Monday, 30 January, 2023
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How Ocean data innovation helps transform the seas—WhaleSafe to EU Digital Twin

The next wave of change in ocean understanding will come from not just increasing the volume of ocean data, but improving our ability to discover and connect it.

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Most of us picture the ocean as its surface – a field of blue waves stretching out to the horizon. But, like our human lives on land, ocean life lives in three dimensions, diving deeper than our tallest mountains and travelling thousands of miles in the course of a year.

The ocean is the ultimate connector in ways both large and small: currents carrying nutrients and oxygen from the poles to the coastlines; absorbing 30% of carbon dioxide that is released into the atmosphere; ships transporting 90% of global goods; and, fibre-optic cables on the seafloor linking the worldwide web. Many of these connections remained invisible until the technological innovations of the last century made it easier and cheaper to explore and measure the sea.

Using oceanographic sensors on landers, buoys, ships, satellites, drones and autonomous underwater vehicles, we can now gather as much data about the ocean in one year as in the last one hundred years.

The US’s National Oceanic and Atmospheric Administration (NOAA) defines the New Blue Economy as “a knowledge-based economy, looking to the sea not just for extraction of material goods, but for data and information to address societal challenges and inspire their solutions.” It’s not just about generating more data – it’s a matter of getting the right data at the right time, to people who need it and drawing on data sources across government, academia, business and ocean communities, including indigenous knowledge.

The next wave of transformation in ocean understanding will come from not just increasing the volume of ocean data, but improving our ability to discover and connect it, giving us a clearer picture of what’s happening under the waves and envisioning new ocean solutions.

Optimising whale safety

The Benioff Ocean Science Laboratory’s WhaleSafe project, for example, integrates acoustic and visual data with model predictions to provide mariners near real-time information on whale locations, helping prevent fatal ship collisions with endangered whales. Whale-ship collisions are a leading cause of death for large whales. Whales can’t be easily spotted from the wheelhouse of a cargo ship, which needs as much notice as possible to alter its course into port. WhaleSafe draws on a wide range of data sources, each with different levels of data quality, interoperability and access rules. Its science and engineering team transforms this data into a product that’s available by application programming interface (API), allowing users to customise it into a dashboard or other data products supporting conservation and ocean management. While WhaleSafe only operates in a few places today, integrated data solutions, such as WhaleSafe, could be deployed in busy ports around the world.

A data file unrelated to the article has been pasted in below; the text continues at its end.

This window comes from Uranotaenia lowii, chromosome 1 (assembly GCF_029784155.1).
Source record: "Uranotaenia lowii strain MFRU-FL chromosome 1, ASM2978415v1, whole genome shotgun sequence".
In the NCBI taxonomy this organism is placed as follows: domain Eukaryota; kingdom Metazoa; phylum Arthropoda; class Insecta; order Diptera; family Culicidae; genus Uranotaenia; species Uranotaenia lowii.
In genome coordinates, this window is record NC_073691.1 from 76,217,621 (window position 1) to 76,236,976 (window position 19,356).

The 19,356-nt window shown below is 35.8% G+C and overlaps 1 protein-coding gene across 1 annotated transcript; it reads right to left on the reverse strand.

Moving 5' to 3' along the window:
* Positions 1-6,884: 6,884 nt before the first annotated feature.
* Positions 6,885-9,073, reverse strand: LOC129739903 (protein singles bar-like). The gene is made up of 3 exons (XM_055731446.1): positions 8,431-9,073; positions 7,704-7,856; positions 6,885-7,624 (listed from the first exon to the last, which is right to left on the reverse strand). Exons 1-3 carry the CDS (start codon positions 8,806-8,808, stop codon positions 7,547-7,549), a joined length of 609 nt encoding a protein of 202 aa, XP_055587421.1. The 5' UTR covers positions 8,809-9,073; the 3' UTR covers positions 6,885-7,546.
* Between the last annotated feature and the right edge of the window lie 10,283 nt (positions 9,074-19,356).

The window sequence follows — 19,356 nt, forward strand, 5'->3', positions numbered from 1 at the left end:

Mapping the entire seafloor

At a larger scale, projects such as the EU Digital Twin or the Allen Coral Atlas knit together data from myriad sources to visualise ocean conditions. The Nippon Foundation-GEBCO Seabed 2030 project wants to put to rest the old saying that ‘we know more about the surface of the moon than the bottom of the ocean.’ A formally endorsed action of the United Nations Decade of Ocean Science for Sustainable Development, Seabed 2030 is uniting a wide array of governments, oceanographic institutions, research universities, ocean philanthropies and private companies with a goal of mapping 100% of the seafloor by 2030.

Using many different sources and survey technologies, including crowdsourced bathymetry and data donations from private companies, the initiative is working to knit together a free and publicly accessible view of the entire seafloor, via the GEBCO grid. The project has increased global bathymetric coverage from 6% to 23.4%, as of this writing, with eight years until the deadline.

Projects such as these invest significant resources in data management and data governance, ensuring data integrity, linking dataflows together, managing sharing licenses and building accessible data products. But, not every ocean project has this level of skilled staff, computing power or funding. And, there are also critical insights from communities and indigenous knowledge holders that do not easily mesh with traditional western scientific data structures and require particular attention to and respect for data sovereignty.

We need innovations in collecting, synthesizing, accessing and communicating ocean data that reduce barriers to ocean data sharing and create actionable knowledge. Successful innovations are often co-designed with the decision-makers who will use them, be they climate modellers or local fishers. A big impact can come from seemingly small changes.

This article was originally published in the World Economic Forum. 


Also read: EU’s Digital Markets Act means big problems for big tech. Here’s why


 

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